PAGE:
Reykjadalur Valley is a beautiful area to explore in the vicinity of Hveragerði town, in Southwest Iceland, especially if you like wild nature. This is a highly active geothermal area not far from the famous Geyser, filled with hot springs, mud pools, and there is even a hot river in which one can bathe!

To reach the Hot River there is a beautiful 3 km hike (one way) which is relatively easy and can be done without any guide. The hike starts at the parking lot just in front of a restaurant called Dalakaffi. During the hike, you will find bubbling mud holes, hot springs and there is even a small canyon on your left-hand side with a beautiful waterfall cascading down into the valley. The terrain is ok as long as you stick to the marked paths and the walk is quite entertaining, with many photo opportunities. The Hot River hike ends with (you guessed well) the Hot River and despite it is a long river, we recommend to arrive early in the morning to enjoy a relaxing bath without the crowds.

To walk the Hot River hike there is no special gear required, but sturdy hiking shoes are always a good idea in Iceland. Apart from this, don’t forget your swimsuit and your travel towel, you definitely don’t want to miss this bath.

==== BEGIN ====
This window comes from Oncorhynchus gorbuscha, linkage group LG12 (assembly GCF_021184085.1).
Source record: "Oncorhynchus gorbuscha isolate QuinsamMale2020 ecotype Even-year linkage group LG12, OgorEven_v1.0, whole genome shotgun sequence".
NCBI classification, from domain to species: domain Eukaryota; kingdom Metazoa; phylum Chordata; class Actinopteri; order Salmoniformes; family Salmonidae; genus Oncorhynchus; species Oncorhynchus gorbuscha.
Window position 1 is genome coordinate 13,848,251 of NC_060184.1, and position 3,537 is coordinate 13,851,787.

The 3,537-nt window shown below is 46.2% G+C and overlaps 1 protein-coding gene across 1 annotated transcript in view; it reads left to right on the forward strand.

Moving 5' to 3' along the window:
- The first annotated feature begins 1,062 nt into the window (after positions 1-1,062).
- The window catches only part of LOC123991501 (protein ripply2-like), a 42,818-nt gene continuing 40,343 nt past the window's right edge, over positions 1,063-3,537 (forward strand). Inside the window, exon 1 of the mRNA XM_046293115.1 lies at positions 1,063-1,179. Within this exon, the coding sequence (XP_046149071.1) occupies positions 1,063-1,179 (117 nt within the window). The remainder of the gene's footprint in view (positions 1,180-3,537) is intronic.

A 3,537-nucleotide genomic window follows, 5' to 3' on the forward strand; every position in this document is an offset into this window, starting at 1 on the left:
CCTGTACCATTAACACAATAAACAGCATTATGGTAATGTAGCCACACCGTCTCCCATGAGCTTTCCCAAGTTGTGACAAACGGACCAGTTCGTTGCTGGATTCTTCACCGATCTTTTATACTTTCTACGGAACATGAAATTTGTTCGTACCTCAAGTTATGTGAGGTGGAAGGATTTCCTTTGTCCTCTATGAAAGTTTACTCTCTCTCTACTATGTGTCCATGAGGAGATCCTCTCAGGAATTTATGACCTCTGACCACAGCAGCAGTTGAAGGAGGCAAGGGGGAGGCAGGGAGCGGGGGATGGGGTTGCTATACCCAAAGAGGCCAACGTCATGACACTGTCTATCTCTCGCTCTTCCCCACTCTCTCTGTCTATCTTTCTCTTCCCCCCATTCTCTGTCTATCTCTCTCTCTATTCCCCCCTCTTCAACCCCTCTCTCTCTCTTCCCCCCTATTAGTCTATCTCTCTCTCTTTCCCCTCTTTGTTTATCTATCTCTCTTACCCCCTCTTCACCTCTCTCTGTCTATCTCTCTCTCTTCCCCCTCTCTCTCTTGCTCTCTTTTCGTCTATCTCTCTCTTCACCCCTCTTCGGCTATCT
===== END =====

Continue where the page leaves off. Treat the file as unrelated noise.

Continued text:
• How long to hike to Hot River? 45-60 mins (same back)
  • Seasons: Can be walked all seasons, crampons and poles recommended in Winter
  • Type of hike: Self-guided or group tour (check availability here)
  • Distance: 3 km
  • Starting point: Parking at Reykjadalur
  • Difficulty rating: Easy-moderate (the first stage is uphill)
  • Highlights: Hot River bathing
  • Warning/Gear? No water issues for a camera unless raining, in Winter, need appropriate gear, no changing rooms, locals may be naked in the river 🙂 

» by Elisa |  World in Paris

Reykjadalur Valley Hot River Hike Iceland

South Iceland Hikes

Iceland day hikes don’t have to evolve around Reykjavik, in fact, you will find fewer tourists and wilder landscape as you head to the South of the island. Expect the views to become lusher and the sand, darker!